Diversifying Nonprofit Income

Diversifying Nonprofit Income

Nov 29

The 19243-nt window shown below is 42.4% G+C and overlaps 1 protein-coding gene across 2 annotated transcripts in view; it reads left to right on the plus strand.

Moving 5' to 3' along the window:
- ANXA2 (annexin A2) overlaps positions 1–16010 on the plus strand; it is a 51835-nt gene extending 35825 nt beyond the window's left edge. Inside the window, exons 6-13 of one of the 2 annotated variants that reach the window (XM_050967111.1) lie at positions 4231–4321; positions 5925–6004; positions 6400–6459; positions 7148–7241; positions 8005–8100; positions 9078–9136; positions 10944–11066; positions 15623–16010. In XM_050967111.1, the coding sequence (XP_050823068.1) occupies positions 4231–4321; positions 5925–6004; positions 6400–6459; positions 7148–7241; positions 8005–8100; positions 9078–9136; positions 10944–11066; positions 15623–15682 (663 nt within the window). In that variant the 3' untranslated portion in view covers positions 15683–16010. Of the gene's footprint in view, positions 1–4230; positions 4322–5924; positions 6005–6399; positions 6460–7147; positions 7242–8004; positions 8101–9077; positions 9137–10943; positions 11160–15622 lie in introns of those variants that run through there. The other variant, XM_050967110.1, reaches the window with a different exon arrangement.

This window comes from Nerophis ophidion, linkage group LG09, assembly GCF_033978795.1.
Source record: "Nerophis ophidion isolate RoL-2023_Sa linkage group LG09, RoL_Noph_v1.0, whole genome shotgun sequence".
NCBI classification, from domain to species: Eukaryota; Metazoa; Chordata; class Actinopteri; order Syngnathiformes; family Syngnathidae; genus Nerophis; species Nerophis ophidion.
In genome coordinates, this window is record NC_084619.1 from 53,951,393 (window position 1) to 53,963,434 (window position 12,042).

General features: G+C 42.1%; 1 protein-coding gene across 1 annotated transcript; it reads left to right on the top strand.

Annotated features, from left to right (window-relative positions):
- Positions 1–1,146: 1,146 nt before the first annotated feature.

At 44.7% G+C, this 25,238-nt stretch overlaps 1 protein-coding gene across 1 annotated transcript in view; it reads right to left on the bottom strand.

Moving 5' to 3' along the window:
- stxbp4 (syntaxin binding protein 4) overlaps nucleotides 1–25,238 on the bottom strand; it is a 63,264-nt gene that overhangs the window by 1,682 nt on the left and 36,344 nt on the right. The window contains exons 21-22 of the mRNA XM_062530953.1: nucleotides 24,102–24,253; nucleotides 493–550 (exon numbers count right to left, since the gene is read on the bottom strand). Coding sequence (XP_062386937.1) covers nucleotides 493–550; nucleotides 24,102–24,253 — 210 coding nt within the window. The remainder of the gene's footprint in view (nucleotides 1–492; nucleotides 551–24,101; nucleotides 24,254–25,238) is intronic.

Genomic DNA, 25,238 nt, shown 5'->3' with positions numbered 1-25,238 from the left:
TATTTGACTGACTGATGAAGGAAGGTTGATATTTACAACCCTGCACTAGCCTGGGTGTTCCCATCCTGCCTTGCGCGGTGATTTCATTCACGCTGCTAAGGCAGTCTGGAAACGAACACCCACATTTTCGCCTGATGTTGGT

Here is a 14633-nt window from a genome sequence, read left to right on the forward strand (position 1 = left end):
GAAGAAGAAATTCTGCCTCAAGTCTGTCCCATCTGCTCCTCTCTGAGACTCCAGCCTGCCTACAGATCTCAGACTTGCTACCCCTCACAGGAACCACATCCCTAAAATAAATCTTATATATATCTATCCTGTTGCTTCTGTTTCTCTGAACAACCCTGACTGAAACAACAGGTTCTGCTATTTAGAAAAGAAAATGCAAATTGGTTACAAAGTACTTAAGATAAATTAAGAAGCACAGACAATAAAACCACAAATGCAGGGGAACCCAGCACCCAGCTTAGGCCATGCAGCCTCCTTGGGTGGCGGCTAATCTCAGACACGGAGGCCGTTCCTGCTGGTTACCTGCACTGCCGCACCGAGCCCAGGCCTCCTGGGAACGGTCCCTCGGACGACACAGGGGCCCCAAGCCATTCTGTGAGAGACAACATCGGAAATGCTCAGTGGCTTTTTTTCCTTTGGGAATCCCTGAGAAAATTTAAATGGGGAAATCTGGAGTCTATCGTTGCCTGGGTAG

The Business Weekly section of the Reading Eagle (based out of Reading, PA) did one of those things that local papers are so good at: they wrote about local news in a way that’s actually quite useful to people who aren’t local. In this case, they have a piece about two local charities: Bethany Children’s Home and Opportunity House. Both of these organizations have diversified their revenue streams in order to prevent a reduction in federal grants. It’s the “diversifying revenue streams” that classifies this as a business article. Their point, and it’s a good one, is that sometimes nonprofits should think like for-profits, which at a certain size, tend to look for multiple income streams in case one doesn’t do so great. It’s fine for a small business to focus on manufacturing one specific item, but if demand for that item drops, or doesn’t keep pace with growth, or material prices go up, it can tank the company. That’s why you diversify in such a situation. Nonprofits can benefit from the same thinking. Federal and state grants can dry up or be awarded to other organizations. Donations rise and fall with the economy. But thrift stores, which you’ll notice are frequently run by nonprofits, tend to weather economic downturns really well. That’s probably why Goodwill and the Salvation Army have been using them for so long. It’s also what Opportunity House is doing in Reading now, with their new OppShop store that allows them to keep items out of landfills while employing underserved people. Bethany Children’s Home, which helps abused and neglected children, has been operating a dairy farm since 1873. Bethany Children’s Home has also operated its own freshwater spring since 2012. It really boils down to this age-old advice: don’t put all your eggs in one basket, even if you’re a...